Died by sneezing

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  • #2042375
    yehudis21
    Participant

    I just heard a shiur on the parsha in which the Rabbi quoted a midrash that said that before Yakov, people didn’t get sick before death, they just suddenly sneezed and died. And that Yakov asked Hashem to let people get sick before death so they know when it’s coming.

    Can this be… medically accurate? I have a feeling it’s not literal, but rather an allegory of some sort.

    #2042423
    Reb Eliezer
    Participant

    The Chezkuni on Breishis (48,1) says that before Yaakov Avinu there was no illness. Wherever a person was, he would sneeze and then passed away. Yaakov Avinu prayed for illness to prepare for one’s passing.
    The Magen Avraham says that when one sneezes, he should say ‘לשועתך קויתי ה, I hope for Your help and then the people say, to your health. Labriuth, Gesuntheit, or Naz Dravye in Russian or Polish as a thanks for being alive.

    #2042427
    ujm
    Participant

    It’s literal. It was “medically accurate” before the time of Yaakov Avinu.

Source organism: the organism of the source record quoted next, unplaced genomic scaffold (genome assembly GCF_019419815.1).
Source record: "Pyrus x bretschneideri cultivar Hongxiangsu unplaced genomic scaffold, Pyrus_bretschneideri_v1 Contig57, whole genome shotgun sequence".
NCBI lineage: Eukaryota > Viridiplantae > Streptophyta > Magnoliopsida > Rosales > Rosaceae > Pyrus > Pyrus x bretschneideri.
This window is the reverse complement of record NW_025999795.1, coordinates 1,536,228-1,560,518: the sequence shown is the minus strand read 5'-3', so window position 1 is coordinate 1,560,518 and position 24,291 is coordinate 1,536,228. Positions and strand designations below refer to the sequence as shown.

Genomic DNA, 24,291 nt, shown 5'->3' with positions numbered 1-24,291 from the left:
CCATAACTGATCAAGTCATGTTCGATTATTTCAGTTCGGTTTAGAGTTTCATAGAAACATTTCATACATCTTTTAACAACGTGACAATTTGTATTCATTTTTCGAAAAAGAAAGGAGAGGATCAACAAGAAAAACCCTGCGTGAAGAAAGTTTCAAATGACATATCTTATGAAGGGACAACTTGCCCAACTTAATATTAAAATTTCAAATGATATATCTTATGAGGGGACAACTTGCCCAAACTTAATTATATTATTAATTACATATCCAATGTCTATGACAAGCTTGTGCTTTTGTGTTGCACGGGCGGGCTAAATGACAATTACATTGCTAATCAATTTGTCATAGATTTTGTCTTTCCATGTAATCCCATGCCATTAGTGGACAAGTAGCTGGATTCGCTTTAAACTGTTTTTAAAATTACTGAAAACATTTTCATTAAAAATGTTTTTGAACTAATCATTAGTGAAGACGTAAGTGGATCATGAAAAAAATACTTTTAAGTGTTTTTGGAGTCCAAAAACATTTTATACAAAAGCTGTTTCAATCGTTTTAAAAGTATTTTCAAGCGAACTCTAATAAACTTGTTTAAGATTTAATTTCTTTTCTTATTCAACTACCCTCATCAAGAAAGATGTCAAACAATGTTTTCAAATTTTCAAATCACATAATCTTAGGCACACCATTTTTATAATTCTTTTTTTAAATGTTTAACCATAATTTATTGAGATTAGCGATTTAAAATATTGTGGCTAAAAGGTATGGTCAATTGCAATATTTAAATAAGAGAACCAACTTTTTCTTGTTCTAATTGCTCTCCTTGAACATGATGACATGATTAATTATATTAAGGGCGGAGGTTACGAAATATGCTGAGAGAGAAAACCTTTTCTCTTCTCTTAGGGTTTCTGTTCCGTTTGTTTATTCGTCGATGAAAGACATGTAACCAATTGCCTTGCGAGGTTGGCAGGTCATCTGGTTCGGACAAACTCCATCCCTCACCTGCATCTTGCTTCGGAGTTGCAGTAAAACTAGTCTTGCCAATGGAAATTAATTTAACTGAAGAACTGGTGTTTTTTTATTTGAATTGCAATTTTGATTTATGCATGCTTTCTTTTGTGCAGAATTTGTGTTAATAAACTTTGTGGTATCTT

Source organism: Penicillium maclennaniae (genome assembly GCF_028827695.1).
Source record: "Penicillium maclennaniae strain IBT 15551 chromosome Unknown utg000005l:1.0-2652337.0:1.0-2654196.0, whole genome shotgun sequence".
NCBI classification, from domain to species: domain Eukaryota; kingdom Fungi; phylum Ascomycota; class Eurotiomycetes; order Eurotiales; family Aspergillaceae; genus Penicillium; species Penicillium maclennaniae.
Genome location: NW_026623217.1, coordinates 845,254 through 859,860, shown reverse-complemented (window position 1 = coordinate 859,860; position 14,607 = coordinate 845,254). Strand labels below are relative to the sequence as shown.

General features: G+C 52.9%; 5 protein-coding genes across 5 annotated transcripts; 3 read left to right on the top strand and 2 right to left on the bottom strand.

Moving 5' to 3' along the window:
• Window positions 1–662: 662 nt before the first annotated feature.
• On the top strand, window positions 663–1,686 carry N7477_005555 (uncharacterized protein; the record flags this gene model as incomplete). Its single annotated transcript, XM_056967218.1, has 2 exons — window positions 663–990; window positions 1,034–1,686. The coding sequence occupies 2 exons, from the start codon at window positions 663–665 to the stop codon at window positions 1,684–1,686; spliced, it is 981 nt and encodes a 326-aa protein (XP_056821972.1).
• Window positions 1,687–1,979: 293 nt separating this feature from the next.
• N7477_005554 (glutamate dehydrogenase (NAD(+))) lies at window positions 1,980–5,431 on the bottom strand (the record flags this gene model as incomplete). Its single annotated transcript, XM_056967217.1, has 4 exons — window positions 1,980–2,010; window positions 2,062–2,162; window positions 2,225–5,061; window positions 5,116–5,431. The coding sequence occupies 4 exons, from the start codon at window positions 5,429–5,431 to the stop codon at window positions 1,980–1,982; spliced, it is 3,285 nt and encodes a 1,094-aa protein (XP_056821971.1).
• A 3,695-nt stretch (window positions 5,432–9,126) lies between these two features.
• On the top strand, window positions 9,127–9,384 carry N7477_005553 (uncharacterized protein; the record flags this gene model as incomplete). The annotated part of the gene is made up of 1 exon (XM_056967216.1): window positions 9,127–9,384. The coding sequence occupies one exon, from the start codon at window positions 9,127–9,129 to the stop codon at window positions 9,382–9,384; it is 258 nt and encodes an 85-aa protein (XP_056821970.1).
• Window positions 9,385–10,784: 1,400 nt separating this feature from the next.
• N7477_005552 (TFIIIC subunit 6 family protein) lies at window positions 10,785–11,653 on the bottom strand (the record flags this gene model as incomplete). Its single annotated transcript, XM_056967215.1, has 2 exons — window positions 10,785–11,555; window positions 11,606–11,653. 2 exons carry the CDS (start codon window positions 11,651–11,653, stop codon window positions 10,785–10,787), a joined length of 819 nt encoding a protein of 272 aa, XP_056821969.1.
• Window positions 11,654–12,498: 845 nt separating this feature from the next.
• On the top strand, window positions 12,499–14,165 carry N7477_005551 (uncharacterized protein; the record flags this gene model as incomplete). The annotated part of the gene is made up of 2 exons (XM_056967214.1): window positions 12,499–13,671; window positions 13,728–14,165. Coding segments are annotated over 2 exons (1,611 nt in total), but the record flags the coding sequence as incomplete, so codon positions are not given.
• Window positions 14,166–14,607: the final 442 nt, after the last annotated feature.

#2042438
    Novelty
    Participant

    Yehudis, please refer to Bereishis (Genesis) chapter 2 verse 7.

    “…and He breathed into his nostrils the soul of life, and man became a living soul.”

    The nose is the area of the body that Hashem use to send the breath of life into man. It makes absolute sense that it is the area from which life departs. A sneeze seems to be the most natural form of death, methinks.

    However, one note: Do bear in mind that Midrashim cannot be always taken literally. They are generally allegorical, and one must learn it from someone else who has already learned it, knowing how to decode it.

    #2042439
    2scents
    Participant

    When one sneezes it causes an increase to the intrathoracic pressure that may decrease cardiac output and decrease coronary circulation for a very short while.

    So while we do not know the mechanism that caused people to die from a sneeze (Sternutation), it can probably be explained.

    However, in general this is meant to be understood that people didn’t have diseases or medical conditions that progressed over time, rather they died much quicker. So maybe the sneezing was not meant to be literal rather as an expression, or maybe it is literal.

    #2042441
    ☕️coffee addict
    Participant

    “The Magen Avraham says that when one sneezes, he should say ‘לשועתך קויתי ה, I hope for Your help and then the people say, to your health. Labriuth, Gesuntheit, or Naz Dravye in Russian or Polish as a thanks for being alive.“

    It sad I don’t see many people saying it anymore ☹️

    #2042451
    Reb Eliezer
    Participant

    I usually say it.

    #2042454
    yehudis21
    Participant

    The problems I have are:

    1) That’s not the way things work in the natural world as we know it. And Hashem generally works within the realms of nature.
    2) If Hashem changed that nature, we should have historical evidence of such a radical change form other cultures.